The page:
Penguin Australia publishing director Robert Sessions said any ban on the book could cause significant disruption. There were few copies of the book in bookstores and the ban would mostly inconvenience libraries.
A last minute pull-out by Grand Central shopping centre management has caused a public meeting organised by euthanasia proponent Dr Philip Nitschke to relocate and given Toowoomba the distinction of being the only town in Australia to
withdraw a booking made by his Exit International organisation.
An angry and disappointed Dr Nitschke said he was astonished by the decision.
Dr Nitschke said the only reason given was that he was a controversial figure and therefore inappropriate to be speaking at the community room at the shopping centre.
Hitting out at the decision, Dr Nitschke said censorship of what could and couldn't be discussed in a public forum shamed Australia.
It is a coincidence indeed that the venue should pull out on the day after we ran an advertisement in the Toowoomba Chronicle advertising the public meeting, Dr Nitschke said: Centre management knew what it was about and the booking was
made weeks ago.
New Zealand's Office of Film & Literature Classification have banned Dr Nitschke's suicide video.
The decision was made on 24 November 2008. The decision followed a written complaint against the video by Right to Life New Zealand made on 26 June 2008 and by nutters of The Society for the Protection of Community Standards.
The video was titled The Peaceful Pill: Single Shot. The video described how to manufacture the drug Nembutal. The Censor stated in his judgment; that the film promotes and encourages criminal acts by making them seem a completely
normal and positive part of everyday life. Any use of the film as a basis on which to manufacture a drug said to induce a peaceful death is more likely to cause a violent injury or death by accident.
Right to Life is disappointed that the Chief Censor has rejected a similar complaint against the suicide video, Doing it with Betty . The decision states that the film is classified as unrestricted. This video demonstrates how a
person may commit suicide with a plastic bag. The Censor in his decision stated that; The innocuous nature of this film's content is unlikely to make its unrestricted availability injurious to the public good.
Right to Life challenges this decision and will seek permission to have the decision reviewed by the Classification Review Office. It is understood that Dr Nitschke proposes to produce a further 14 suicide promotional videos. It is the intention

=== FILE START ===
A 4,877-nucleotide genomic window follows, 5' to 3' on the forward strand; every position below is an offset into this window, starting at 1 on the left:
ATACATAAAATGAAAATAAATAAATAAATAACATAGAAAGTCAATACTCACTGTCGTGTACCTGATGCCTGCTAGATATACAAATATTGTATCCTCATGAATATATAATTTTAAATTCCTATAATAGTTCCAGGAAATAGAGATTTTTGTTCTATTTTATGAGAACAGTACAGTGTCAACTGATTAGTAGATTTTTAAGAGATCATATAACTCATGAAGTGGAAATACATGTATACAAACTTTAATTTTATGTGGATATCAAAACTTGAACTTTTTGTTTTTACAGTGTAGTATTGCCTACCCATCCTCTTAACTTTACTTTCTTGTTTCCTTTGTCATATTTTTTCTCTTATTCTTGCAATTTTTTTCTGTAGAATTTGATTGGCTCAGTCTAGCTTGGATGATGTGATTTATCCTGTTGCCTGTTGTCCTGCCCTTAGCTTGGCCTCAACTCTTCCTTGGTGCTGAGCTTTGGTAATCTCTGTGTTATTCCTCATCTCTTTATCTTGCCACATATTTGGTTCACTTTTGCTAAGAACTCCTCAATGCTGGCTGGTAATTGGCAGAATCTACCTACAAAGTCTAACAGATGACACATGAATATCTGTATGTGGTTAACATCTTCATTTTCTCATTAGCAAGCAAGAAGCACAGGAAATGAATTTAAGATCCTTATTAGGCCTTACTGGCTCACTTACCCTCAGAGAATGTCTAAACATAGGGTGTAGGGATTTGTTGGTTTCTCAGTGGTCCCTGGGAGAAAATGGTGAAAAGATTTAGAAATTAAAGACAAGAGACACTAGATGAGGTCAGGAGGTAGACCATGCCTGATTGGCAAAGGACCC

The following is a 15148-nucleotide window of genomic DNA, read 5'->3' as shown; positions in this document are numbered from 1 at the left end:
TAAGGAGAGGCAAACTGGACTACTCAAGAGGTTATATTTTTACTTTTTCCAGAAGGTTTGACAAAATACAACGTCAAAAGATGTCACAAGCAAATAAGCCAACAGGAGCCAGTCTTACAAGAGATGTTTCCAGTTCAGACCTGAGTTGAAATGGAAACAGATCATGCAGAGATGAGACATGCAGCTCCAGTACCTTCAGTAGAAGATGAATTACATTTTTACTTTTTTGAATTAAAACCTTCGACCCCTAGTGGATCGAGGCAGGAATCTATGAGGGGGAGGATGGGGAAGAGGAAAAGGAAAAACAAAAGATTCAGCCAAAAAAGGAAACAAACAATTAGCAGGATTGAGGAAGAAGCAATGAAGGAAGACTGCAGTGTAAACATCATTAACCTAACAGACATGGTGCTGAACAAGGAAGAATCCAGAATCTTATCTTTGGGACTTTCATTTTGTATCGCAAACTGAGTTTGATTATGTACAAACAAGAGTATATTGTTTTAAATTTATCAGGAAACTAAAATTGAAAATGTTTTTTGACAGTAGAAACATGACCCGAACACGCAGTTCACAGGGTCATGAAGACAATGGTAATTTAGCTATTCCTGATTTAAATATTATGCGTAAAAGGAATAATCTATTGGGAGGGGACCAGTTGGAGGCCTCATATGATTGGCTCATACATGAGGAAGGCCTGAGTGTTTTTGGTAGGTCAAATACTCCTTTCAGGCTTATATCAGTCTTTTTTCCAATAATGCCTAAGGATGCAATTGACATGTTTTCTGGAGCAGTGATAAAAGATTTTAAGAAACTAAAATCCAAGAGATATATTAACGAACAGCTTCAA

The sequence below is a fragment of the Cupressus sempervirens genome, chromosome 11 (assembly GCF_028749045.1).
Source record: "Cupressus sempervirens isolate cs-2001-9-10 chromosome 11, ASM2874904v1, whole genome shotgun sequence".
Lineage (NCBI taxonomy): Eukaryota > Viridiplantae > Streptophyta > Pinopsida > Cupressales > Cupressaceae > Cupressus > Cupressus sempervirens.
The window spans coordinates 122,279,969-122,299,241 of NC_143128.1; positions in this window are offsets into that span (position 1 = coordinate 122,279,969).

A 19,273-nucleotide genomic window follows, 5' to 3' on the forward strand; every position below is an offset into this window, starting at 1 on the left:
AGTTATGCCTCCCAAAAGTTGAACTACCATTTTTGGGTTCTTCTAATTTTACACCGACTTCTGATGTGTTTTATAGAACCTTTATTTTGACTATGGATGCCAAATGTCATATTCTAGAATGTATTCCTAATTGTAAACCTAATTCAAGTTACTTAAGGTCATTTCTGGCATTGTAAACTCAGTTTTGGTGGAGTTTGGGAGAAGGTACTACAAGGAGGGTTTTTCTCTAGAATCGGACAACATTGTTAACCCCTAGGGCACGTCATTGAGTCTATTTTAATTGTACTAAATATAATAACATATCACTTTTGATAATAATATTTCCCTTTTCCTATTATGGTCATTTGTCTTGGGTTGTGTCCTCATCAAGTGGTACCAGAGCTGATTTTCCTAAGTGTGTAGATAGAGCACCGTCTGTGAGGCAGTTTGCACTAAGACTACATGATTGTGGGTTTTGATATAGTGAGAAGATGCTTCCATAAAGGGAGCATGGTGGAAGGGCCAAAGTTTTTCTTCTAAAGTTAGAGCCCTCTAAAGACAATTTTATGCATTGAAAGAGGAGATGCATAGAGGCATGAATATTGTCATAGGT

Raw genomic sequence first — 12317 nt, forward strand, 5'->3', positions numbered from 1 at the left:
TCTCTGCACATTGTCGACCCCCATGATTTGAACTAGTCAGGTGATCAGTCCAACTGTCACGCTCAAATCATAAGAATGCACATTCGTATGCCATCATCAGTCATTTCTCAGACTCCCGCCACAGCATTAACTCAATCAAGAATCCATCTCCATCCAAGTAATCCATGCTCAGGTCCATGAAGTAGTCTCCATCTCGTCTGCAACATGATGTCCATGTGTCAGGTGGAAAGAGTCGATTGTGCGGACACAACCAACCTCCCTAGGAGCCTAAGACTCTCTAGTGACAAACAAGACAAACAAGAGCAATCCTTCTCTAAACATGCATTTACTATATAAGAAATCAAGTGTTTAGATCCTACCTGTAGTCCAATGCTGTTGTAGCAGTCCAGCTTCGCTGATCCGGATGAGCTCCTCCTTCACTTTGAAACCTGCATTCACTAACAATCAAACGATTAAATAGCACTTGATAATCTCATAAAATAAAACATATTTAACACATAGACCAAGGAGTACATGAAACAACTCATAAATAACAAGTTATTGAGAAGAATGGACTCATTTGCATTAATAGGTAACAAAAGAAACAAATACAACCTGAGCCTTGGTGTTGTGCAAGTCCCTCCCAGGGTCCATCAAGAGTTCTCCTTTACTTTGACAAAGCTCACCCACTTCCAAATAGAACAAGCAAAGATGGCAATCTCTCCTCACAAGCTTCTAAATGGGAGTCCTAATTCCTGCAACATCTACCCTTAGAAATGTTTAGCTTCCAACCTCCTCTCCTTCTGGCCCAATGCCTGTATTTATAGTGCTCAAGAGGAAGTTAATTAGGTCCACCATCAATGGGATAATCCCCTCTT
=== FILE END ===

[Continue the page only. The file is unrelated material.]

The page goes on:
of Right to Life to challenge these videos at the appropriate time by presenting a written complaint with the Office of Film and Literature Classification.
Australian euthanasia activist Dr Philip Nitschke has been banned from four Irish venues during a European tour of his controversial right-to-die workshops.
The director of Melbourne-based assisted suicide group Exit International had earlier been detained in France on his way to Britain during the tour.
While Dr Nitschke has faced problems booking venues before, he says the level of opposition he's faced in Ireland is extraordinary. He said the cancelled bookings were due to church pressure rallied in a well-orchestrated campaign of
censorship as he sought to educate Irish people on voluntary euthanasia.
I fully respect the Church's right to hold their opinions but I take issue with those who try to ram their opinions down the throats of non-believers and people who elect to reconcile their faith with their right to know about safe suicide,
Dr Nitschke said.
The workshop has since been rescheduled at Seomra Spraoi in Dublin.
Commercials Advice (CAD), the watchdog set up by Free TV Australia to classify and approve television commercials, has banned another pro-euthanasia commercial for promoting suicide.
According to YourLastRight.com, the group behind the ad, CAD banned the spot for failing to comply with regulation 2.17 of the Commercial Television Industry Code of Practice. Section 2.17.5 of the code stipulates that realistic depiction of
methods of suicide, or promotion or encouragement of suicide is unsuitable for broadcast .
Neil Francis, chairman and CEO of the YourLastRight.com campaign, told Crikey the ad was rejected despite receiving preliminary commercial approval from CAD.
The only thing that they [CAD] advised us of the airing time — that it should not be on during children's programs and of course we would have no interest in airing during those periods, Francis told Crikey.
The 30-second commercial, which was due to air this Sunday on the major commercial networks, has instead been uploaded to YouTube in the hope it goes viral.
YourLastRight.com brings together all Australian dying-with-dignity and voluntary euthanasia societies to deliver choice and dignity to Australians.
We won't force our opinion on anyone but nor do we want to have our rights limited by others' beliefs any longer. For decades most Australians have believed that medically assisted dying should be a fundamental right. Today,
85% of Australians* agree but the timidity of politicians means that legislation still lags behind the will of the people. No longer.
Millions of Americans, Belgians, Dutch and Swiss now have this right to choose to end their lives in a controlled, peaceful, dignified way – why not us?